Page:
My first day back on the boats, I was able to hire a translator to help get a more refined understanding of numbers and my relationship with the fishermen. This allowed me to stumble across our new captain. Meaning I was able to add yet another fisherman to my fleet. The translator also helped at a meeting with the village leader, who is rightfully weary of my presence, in which we made our intentions clear and set some rules with the local village so we can continue our relationship with the fishermen. The translator allowed me to make future plans with the permission of the fishermen and asked them why they were happy choosing tourism over fishing when on good fishing trips, even though they can potentially make more than I can provide them. They responded by saying accidents happen at sea they did not have to leave their families for long periods of time.

Money has gone directly into hiring an English teacher for the entire month to give the children on the island, and the children of fishermen, the opportunity to learn english opening up a future in tourism for them. I’ve also purchased local English basic learning books for the children to use to practice basic English vocabulary. This was a request from the headmaster of the school, who is immensely happy that we have shown interest in helping them and made this possible. The small school on the island where the shark fishermen are based did not have the funding for an English teacher but now thanks to you it’s possible. 

When I arrived for my July trip, I was met with a boat I did not recognise. I have a relationship with one captain who shark fishing boat, along with his brothers, I hire each time I am there. I asked him why the new boat, he went on to explain his brothers’ boat had been damaged at sea (probably on a fishing trip) so he had his friend bring his boat. While alone on the boat with him my translator and I began to ask questions, which lead me to finding out his average income was $500 Australian ($340 USD) for two weeks of shark fishing, to split with his crew, he’s been doing this work since he was 18. He told my translator, before even knowing my intentions, that his next fishing trip was set for august. Which is when I offered him to work for me instead. Now Captain Sahar will not be fishing sharks in August but working with me instead. The third boat would have gone fishing, if not for your purchases. 

Trash management is an issue on this island that damages the local environment and is also something the village leader has requested help with in the past. It also presents the opportunity to have yet another use and another income for the shark fishermen. Using their boats to ferry trash from the island to a local recycling bank which then recycles the waste for financial gain. Money has gone into hiring trash bags for the local communities to fill, which will then be ferried by their boats and replaced again. The introduction of waste management to this small island is a first, the communities that response and succeed could potentially save tonnes of trash from entering the ocean. The process will be a closely monitored part of my project and assist me in pitching tourism to the local fishing community. (By assisting them in keeping their amazing home clean, which is important to them).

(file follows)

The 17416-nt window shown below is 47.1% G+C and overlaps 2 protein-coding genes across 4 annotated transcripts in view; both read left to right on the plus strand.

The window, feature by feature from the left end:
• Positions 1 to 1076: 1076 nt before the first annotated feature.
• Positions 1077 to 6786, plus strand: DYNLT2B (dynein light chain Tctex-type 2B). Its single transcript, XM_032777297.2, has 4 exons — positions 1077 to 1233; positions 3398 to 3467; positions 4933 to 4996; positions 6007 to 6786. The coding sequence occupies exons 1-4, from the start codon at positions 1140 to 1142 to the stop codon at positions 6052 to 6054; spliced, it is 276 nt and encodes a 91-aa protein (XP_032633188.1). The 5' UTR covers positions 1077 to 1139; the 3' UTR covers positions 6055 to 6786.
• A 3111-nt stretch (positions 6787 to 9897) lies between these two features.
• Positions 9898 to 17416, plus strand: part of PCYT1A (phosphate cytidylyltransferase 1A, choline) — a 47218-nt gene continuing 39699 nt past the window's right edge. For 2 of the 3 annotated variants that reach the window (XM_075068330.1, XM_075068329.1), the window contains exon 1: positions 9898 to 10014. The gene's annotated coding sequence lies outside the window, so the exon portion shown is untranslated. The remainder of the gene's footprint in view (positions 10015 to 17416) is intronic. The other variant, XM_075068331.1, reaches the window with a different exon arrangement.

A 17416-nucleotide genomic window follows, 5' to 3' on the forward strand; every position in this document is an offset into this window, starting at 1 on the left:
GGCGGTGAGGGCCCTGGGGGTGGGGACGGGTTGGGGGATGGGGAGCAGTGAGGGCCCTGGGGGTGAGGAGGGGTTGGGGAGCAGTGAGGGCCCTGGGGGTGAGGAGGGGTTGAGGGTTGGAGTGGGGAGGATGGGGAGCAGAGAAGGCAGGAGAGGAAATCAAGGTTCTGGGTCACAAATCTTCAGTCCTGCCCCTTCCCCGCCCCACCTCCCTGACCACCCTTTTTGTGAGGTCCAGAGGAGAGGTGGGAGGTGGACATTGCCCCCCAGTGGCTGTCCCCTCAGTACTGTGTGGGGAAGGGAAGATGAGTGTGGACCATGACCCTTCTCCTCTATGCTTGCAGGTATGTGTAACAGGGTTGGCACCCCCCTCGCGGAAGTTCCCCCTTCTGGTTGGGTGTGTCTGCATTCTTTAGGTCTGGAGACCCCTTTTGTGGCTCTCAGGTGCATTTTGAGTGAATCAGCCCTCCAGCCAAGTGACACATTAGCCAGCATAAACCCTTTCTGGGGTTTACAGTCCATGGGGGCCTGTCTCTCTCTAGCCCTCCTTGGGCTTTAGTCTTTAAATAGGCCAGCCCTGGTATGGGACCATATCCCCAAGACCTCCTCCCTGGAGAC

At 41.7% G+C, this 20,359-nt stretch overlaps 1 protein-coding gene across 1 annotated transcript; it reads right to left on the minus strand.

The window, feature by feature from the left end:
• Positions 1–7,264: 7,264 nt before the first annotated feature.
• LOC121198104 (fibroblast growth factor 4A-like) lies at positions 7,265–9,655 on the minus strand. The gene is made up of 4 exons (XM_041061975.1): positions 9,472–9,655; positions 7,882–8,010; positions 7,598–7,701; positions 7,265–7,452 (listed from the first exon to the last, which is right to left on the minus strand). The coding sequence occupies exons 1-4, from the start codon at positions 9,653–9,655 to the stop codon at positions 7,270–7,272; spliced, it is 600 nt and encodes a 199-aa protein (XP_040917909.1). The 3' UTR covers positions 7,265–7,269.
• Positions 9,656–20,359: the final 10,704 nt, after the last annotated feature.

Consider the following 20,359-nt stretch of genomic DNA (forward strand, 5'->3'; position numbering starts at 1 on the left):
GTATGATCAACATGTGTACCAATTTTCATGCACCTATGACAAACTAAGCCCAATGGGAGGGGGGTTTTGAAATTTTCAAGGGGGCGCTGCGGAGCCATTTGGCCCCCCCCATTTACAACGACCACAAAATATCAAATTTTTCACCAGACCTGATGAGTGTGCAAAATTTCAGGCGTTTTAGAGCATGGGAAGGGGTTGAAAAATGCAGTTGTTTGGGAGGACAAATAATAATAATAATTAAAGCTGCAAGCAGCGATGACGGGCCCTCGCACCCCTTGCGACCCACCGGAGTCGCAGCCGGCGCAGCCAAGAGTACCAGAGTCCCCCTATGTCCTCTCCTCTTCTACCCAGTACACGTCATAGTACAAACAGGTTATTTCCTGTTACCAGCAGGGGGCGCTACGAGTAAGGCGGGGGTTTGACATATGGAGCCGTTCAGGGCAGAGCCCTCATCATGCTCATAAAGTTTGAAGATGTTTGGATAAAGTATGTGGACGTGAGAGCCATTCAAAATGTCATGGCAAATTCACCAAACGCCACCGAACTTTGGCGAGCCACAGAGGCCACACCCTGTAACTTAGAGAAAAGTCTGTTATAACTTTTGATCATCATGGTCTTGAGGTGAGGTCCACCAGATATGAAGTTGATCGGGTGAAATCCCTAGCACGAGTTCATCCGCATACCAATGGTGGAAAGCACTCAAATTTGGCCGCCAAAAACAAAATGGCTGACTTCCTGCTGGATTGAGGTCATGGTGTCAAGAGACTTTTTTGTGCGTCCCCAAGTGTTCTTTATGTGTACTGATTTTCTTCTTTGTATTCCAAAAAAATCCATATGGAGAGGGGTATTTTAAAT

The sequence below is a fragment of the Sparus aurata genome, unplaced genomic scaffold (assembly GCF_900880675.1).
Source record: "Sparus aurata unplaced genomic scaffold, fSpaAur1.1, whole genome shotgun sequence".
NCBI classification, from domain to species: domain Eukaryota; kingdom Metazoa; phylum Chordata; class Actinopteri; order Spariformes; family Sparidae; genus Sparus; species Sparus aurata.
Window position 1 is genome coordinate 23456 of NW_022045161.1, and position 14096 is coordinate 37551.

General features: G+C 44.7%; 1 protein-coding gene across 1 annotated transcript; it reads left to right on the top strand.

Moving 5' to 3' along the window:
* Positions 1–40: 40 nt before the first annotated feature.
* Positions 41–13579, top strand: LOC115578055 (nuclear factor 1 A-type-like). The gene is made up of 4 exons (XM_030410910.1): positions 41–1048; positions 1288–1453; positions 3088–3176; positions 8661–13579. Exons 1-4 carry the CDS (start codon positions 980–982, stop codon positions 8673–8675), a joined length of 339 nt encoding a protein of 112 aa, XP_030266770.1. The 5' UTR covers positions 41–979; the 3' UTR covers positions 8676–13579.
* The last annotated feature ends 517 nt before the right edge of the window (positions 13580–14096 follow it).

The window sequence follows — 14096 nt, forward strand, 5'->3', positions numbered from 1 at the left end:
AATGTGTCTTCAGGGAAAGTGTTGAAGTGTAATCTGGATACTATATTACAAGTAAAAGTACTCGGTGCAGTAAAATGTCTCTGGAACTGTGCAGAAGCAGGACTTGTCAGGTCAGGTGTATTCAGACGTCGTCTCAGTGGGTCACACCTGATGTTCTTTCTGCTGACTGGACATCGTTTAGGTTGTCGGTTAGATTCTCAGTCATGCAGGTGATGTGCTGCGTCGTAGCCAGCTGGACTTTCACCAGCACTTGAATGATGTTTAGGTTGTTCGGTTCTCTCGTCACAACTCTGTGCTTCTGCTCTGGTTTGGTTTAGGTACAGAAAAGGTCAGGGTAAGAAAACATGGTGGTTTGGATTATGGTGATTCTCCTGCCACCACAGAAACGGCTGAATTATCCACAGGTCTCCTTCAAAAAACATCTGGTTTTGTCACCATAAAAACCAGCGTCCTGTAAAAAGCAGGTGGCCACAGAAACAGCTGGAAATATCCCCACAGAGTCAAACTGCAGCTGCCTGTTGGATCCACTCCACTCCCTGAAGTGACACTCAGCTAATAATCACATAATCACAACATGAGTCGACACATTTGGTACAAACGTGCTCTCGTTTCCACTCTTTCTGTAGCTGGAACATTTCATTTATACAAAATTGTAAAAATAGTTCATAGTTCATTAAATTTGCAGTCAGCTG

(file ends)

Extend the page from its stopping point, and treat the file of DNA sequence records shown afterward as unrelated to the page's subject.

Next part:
A very important part of this project for me is understanding the entire trade, learning the processes and financials involved. Your donations have been a direct assistance to helping me go from the origin of these shark fins all the way to the final locations in the Chinese market. Research into the mark up of prices and the export of protected species is the other side of focus for Project Hiu which has been developing drastically since the project first started giving us an amazing insight into this trade. 

In exchange for signing a document, to obtain direct access to samples will help scientists apply for grants to research the shark species in this area and in the market. I have allocated funds to my fishermen to obtain their legal licenses paperwork and work as tourist operators. This is a big step and an amazing use of money for them to invest in, showing their willingness to continue in tourism.

This was all implemented over only two trips, huge changes and drastic steps forward for our project all made possible by your purchases and willingness to invest in something real. The conservation movement must be based on respect and understanding of the men fishing sharks as supposed to opposition. Moving forward with the project is only made possible by your purchases and the money only going to the most direct and worthy causes. The continuation of my presence here resting on the community and the fishermen accepting me, is being made possible by these small yet meaningful contributions to community. Many incentives in favour of tourism and what we bring with it are being made clear to a community, that has only ever been displayed as evil to the world through their generations of fishing practices.  

Right now, the resources at my disposal aren’t enough to keep these boats from fishing throughout the year or continuously through the heavy fishing months. In addition to this, every new boat is a new challenge to become a tourism charter meaning epirbs, life jackets and more are necessary. The continuation of trash management and utilisation of the boats is made possible by your purchases, and my trip guests alone.

Follow my journey @sharkgirlmadison
– Madison Stewart